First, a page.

Replacing a failed Exadata Storage Server System Drive

I was involved with the procedure to replace a failed system drive in an Exadata Storage Server. The actual physical procedure of removing the old failed drive and inserting the new drive is conducted by an Oracle engineer, but I was connected to the box while this process occurred and monitored the situation afterwards.

It is worthwhile first recapping what the storage cells look like. The V2 box I was working on has 12 600GB SAS drives.

The O/S for storage cells is stored on the first 2 drives. These are called the system drives. A small portion of these drives is carved out for storing the current and backup system images. Joel Goodman has written up a fantastic account of what the various partitions on the 2 system drives are used for. The rest of these drives is also used to be presented to ASM as griddisks.

The various partitions on the system drives in a cell form RAID mirror pairs using the linux software RAID tool mdadm. When replacing a system drive it is important to ensure these mirrored pairs get resynchronised or you will compromise the availability of your cell.

Replacing a system drive therefore involves a bit more risk than just any old storage cell drive, also there are more things that require checking to ensure your cell comes back to full health.

I should point out was the drive had not completely failed, but had gone into predicted failure first thing to look at was the cellcli command list physical disk:

CellCLI> list physicaldisk 20:0 detail

         name:                   20:0 
         deviceId:               8 
         diskType:               HardDisk 
         enclosureDeviceId:      20 
         errMediaCount:          102 
         errOtherCount:          0 
         foreignState:           false 
         luns:                   0_0 
         makeModel:              "SEAGATE ST360057SSUN600G" 
         physicalFirmware:       0805 
         physicalInsertTime:     2010-06-15T01:33:16+01:00 
         physicalInterface:      sas 
         physicalSerial:         E0D6MA 
         physicalSize:           558.9109999993816G 
         slotNumber:             0 
         status:                 predictive failure

So you can see the status has gone to predictive failure. After the engineer had swapped the drives, you can use mdadm to check on the health of your partitions:


[root@cel06 ~]# mdadm -Q --detail /dev/md6 
/dev/md6: 
        Version : 0.90 
  Creation Time : Mon Jun 14 16:59:44 2010 
     Raid Level : raid1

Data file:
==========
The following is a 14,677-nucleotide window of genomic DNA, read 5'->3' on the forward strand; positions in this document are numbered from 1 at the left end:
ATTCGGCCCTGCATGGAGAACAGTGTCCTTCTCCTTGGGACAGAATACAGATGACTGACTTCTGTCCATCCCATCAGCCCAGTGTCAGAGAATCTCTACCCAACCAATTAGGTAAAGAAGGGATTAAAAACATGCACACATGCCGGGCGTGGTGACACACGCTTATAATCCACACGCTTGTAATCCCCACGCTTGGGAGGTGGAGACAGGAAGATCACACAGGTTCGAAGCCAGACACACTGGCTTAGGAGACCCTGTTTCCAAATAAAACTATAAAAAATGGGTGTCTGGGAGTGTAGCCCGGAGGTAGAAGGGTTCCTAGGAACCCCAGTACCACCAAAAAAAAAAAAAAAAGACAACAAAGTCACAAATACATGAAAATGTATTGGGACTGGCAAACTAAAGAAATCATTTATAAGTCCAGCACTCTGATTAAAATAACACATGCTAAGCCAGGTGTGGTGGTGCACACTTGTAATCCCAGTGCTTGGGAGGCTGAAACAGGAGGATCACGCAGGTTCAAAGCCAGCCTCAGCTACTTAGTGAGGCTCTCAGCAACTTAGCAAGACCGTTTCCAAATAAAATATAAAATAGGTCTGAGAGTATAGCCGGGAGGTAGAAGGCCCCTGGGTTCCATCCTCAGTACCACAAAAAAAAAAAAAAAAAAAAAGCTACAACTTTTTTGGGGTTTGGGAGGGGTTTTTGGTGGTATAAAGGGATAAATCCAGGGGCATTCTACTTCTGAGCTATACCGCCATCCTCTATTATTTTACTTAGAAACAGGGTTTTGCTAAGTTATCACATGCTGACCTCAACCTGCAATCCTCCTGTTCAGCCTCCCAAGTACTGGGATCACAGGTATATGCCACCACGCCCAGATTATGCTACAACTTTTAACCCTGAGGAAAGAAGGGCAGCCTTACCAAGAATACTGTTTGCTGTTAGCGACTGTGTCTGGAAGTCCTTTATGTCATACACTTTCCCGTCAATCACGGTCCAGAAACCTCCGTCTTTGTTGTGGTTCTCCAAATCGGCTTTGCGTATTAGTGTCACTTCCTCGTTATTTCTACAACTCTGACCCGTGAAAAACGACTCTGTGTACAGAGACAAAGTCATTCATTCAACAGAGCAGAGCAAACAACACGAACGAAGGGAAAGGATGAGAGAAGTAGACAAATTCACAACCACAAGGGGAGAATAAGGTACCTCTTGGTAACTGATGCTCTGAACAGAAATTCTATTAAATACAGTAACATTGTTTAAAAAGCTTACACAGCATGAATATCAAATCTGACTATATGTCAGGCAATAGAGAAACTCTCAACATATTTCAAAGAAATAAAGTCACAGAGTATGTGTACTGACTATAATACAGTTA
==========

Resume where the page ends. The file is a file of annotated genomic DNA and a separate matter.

Array Size : 10482304 (10.00 GiB 10.73 GB) 
  Used Dev Size : 10482304 (10.00 GiB 10.73 GB) 
   Raid Devices : 2 
  Total Devices : 3 
Preferred Minor : 6 
    Persistence : Superblock is persistent
    Update Time : Mon Oct 10 14:11:36 2011 
          State : clean, degraded, recovering 
 Active Devices : 1 
Working Devices : 2 
 Failed Devices : 1 
  Spare Devices : 1
 Rebuild Status : 27% complete
           UUID : e5c9de09:8950bae7:3df3da71:745e4b3c 
         Events : 0.1426
    Number   Major   Minor   RaidDevice State 
       2      65      214        0      spare rebuilding   /dev/sdad6 
       1       8       22        1      active sync   /dev/sdb6
       3       8        6        -      faulty spare

So you can see that the RAID partition is being rebuilt. Eventually though it did rebuild. But even some time later, still mdadm was complaining about the faulty spare:

[root@cel06 ~]# mdadm -Q --detail /dev/md6 
/dev/md6: 
        Version : 0.90 
  Creation Time : Mon Jun 14 16:59:44 2010 
     Raid Level : raid1 
     Array Size : 10482304 (10.00 GiB 10.73 GB) 
  Used Dev Size : 10482304 (10.00 GiB 10.73 GB) 
   Raid Devices : 2 
  Total Devices : 3 
Preferred Minor : 6 
    Persistence : Superblock is persistent

    Update Time : Wed Oct 19 14:26:00 2011 
          State : clean 
 Active Devices : 2 
Working Devices : 2 
 Failed Devices : 1 
  Spare Devices : 0

           UUID : e5c9de09:8950bae7:3df3da71:745e4b3c 
         Events : 0.5338

    Number   Major   Minor   RaidDevice State 
       0      65      214        0      active sync   /dev/sdad6 
       1       8       22        1      active sync   /dev/sdb6

       2       8        6        -      faulty spare

So we are still stuck with the faulty spare output. It looks like it may be a bug in some versions of the storage cell software. To clear it up do the following:

[root@cel06 ~]# mdadm --manage /dev/md6 --remove failed
mdadm: hot removed 8:6

Then wonderfully, the output from the query command is all clear:

[root@cel06 ~]# mdadm -Q --detail /dev/md6
/dev/md6:
        Version : 0.90
  Creation Time : Mon Jun 14 16:59:44 2010
     Raid Level : raid1
     Array Size : 10482304 (10.00 GiB 10.73 GB)
  Used Dev Size : 10482304 (10.00 GiB 10.73 GB)
   Raid Devices : 2
  Total Devices : 2
Preferred Minor : 6
    Persistence : Superblock is persistent

    Update Time : Fri Oct 21 10:13:35 2011
          State : clean
 Active Devices : 2
Working Devices : 2
 Failed Devices : 0
  Spare Devices : 0

           UUID : e5c9de09:8950bae7:3df3da71:745e4b3c
         Events : 0.5338

    Number   Major   Minor   RaidDevice State
       0      65      214        0      active sync   /dev/sdad6
       1       8       22        1      active sync   /dev/sdb6
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5 thoughts on “Replacing a failed Exadata Storage Server System Drive

    • Hi Uday,

      It’s all about the number of devices you have. starts /dev/sda, /dev/sdb, etc. Then goes /dev/sdaa, /dev/sdab etc.

      jason.

  1. Hi Jason..

    Could u please explain me about the reasons why an exadata storage server system drive crashes..

    • It’s just a hard drive, right?

      For hard drives, it’s not a question of if it will fail, but when it will fail.

      jason.

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